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Himizu

Review Date:

Reviewed by:

Released by: Third Window Films

Age Rating: 18

Region: 2 - UK

Length: 129 minutes

Subtitles: English

Audio: Japanese 5.1 Surround

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Himizu

Summary

The new film from Sion Sono (Love Exposure, Cold Fish) Himizu tells the powerful story of two teenagers’ struggle to live in dystopian future Japan destroyed by a natural disaster.

Keiko (Fumi Nikaido) is a fourteen year old girl obsessed with Yuichi (Shota Sometani, Isn’t Anyone Alive?), in fact she is self admittedly his stalker. She collects his words and wallpapers her room with them, repeating them like a prayer and getting overexcited at spending any time with him. Yuichi is going through troubling times, his mother has left, leaving him to run the family business and his drunken father has run up debts with the yakuza which he must repay.

When young Yuichi is pushed too far he embarks on a violent campaign of revenge against society’s evil doers and it’s up to Keiko to try to bring him back to the path of a decent man.

A heart-rending drama and powerful love story, Himizu features startling performances from its young leads who became the first Japanese actors to win the Marcello Mastroianni Award at the 68th Venice Film Festival.

Review

"I know flies in milk.
Specs against white
I know, I know it.
I know a man by his clothes.
Even I know that much.
I know fair weather from foul.
I know that.
I know the apple by the tree.
That I know.
I know who labors and who loafs.
I know all.
All save myself."

Based on a best selling manga of the same name by Minoru Furuya, Himizu is brought to life on screen by director Sion Sono.

Himizu takes place in Japan, shortly after last year's Tohoku disaster. The dark story follows the lives of several people after the atrocities that devastated the country, though not specifically exploring the event itself. The film looks at the dystopian lifestyle of the younger generation, and the hardships they face when abandoned by those responsible for them.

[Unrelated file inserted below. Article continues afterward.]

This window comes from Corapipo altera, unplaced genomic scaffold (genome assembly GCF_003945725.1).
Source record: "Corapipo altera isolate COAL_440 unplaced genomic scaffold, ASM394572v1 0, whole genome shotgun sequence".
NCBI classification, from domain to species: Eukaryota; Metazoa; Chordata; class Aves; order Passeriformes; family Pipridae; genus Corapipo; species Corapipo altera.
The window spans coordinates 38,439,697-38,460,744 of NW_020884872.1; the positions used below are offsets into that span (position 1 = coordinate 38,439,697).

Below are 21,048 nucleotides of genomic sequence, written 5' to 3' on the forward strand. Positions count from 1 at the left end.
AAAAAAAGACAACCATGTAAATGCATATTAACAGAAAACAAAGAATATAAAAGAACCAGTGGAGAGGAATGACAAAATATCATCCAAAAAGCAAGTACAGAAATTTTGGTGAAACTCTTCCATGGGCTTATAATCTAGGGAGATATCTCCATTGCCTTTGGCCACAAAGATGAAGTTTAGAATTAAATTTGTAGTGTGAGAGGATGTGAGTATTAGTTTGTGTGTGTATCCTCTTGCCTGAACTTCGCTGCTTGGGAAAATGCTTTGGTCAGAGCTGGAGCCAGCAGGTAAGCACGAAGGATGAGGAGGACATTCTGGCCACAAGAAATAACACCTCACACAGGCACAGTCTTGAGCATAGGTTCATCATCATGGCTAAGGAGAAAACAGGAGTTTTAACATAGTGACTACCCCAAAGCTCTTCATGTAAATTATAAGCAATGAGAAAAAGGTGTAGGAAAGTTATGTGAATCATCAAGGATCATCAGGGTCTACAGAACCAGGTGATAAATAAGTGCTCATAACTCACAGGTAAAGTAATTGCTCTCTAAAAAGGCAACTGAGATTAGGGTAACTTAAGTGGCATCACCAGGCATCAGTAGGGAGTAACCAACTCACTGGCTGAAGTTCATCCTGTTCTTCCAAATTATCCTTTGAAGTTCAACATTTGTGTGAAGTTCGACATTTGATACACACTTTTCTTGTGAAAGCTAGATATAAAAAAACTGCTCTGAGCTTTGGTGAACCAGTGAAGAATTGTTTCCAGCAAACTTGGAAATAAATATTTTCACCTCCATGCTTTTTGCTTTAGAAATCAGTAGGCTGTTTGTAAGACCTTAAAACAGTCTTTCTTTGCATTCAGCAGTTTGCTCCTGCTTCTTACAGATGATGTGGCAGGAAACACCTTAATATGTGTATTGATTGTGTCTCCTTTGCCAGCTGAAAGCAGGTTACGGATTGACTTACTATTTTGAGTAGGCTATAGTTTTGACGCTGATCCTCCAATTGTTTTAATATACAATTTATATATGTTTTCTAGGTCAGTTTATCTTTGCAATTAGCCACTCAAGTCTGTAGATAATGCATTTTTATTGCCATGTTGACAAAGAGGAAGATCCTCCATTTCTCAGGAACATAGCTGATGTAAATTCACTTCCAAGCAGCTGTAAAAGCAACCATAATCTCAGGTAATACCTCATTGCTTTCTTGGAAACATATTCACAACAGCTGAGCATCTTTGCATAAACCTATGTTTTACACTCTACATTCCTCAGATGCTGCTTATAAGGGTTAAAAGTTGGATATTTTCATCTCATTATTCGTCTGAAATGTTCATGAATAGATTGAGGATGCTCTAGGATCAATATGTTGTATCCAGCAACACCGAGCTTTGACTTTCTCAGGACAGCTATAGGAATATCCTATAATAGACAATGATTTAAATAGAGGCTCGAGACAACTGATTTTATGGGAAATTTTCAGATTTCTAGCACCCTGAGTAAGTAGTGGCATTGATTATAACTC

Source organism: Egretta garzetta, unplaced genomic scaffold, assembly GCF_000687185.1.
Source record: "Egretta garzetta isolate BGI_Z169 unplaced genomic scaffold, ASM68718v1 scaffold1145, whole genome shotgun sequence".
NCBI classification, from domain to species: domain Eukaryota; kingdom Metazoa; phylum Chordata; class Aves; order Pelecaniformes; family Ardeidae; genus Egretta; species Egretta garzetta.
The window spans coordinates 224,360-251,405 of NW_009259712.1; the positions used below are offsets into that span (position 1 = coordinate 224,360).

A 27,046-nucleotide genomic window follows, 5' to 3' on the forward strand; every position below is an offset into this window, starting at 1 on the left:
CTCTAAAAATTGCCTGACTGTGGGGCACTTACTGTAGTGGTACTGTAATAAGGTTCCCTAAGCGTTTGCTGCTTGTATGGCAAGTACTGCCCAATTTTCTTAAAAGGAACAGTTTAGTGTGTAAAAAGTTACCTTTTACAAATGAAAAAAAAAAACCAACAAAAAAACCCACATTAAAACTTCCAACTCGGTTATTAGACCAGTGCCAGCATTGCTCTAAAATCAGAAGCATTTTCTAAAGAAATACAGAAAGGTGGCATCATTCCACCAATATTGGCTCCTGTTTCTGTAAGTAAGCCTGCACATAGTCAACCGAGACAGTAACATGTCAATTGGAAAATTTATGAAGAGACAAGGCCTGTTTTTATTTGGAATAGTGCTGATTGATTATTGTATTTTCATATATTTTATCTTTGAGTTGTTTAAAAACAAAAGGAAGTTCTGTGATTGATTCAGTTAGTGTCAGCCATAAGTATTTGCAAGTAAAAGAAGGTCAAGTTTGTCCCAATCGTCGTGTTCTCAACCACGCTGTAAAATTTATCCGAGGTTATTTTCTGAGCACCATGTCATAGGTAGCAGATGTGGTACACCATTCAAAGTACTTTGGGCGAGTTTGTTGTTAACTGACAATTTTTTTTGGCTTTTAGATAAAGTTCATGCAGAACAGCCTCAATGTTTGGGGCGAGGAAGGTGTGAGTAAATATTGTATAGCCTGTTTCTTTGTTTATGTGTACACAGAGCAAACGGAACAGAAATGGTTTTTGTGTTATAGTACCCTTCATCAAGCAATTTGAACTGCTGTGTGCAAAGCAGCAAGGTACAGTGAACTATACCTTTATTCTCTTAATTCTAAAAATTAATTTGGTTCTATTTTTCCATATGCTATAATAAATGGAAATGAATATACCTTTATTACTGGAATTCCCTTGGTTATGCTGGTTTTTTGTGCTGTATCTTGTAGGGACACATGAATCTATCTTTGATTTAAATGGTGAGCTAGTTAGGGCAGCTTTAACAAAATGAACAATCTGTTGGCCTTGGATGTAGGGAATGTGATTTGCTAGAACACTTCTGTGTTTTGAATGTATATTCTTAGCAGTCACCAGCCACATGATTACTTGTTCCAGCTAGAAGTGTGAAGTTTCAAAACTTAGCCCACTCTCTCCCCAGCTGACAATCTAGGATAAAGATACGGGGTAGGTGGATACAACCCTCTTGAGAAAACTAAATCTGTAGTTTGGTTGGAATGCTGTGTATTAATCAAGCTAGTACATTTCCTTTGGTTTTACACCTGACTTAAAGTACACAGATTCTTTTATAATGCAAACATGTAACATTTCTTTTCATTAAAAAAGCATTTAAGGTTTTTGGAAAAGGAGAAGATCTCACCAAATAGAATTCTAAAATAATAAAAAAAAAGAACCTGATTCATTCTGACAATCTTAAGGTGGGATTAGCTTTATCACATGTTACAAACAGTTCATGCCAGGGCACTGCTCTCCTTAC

The story follows 14 year old, Yuichi Sumida and his struggle to live a normal life, despite the odds stacked against him. With his abusive parents having more or less abandoned him, pursuing their own selfish lifestyles, Sumida drops out of school in order to run his mother's boathouse. His classmate Keiko Chazawa obsesses endlessly over Sumida, and noticing his behavior decides to directly involve herself, despite his very clear objections. Things get even darker and Sumida finds his emotions raging out of control. Believing he has no one to turn to, he shuts himself out from the rest of the world and becomes entirely lost in his own spiraling thoughts.

The film is interspersed with classic music and actual film footage from villages left destroyed by the tsunami and earthquakes. These images are certainly pushing boundaries. Due to the nature of Sono's extreme storytelling, it's difficult to say whether or not events are dealt with sensitively, but some of the supporting cast feature backstories, which have shaped their characters realistically.

I really enjoyed Himizu. It's the first time I've seen a Sono directed film, but despite some drawn-out scenes I was engrossed the entire way through. I think it had just the right amount of bizarre, Japanese humor, whilst maintaining the story's journey. I was also surprised at how much I was able to empathise with the characters despite their psychotic natures. I would definitely recommend this to anyone with an interest in Japanese sociology. Whilst strongly exaggerated, a lot of the themes and attitudes expressed are typical of a modern day Japan.

Himizu is available now on DVD and Blu-Ray from Third Window Films.

Rating: 7/10

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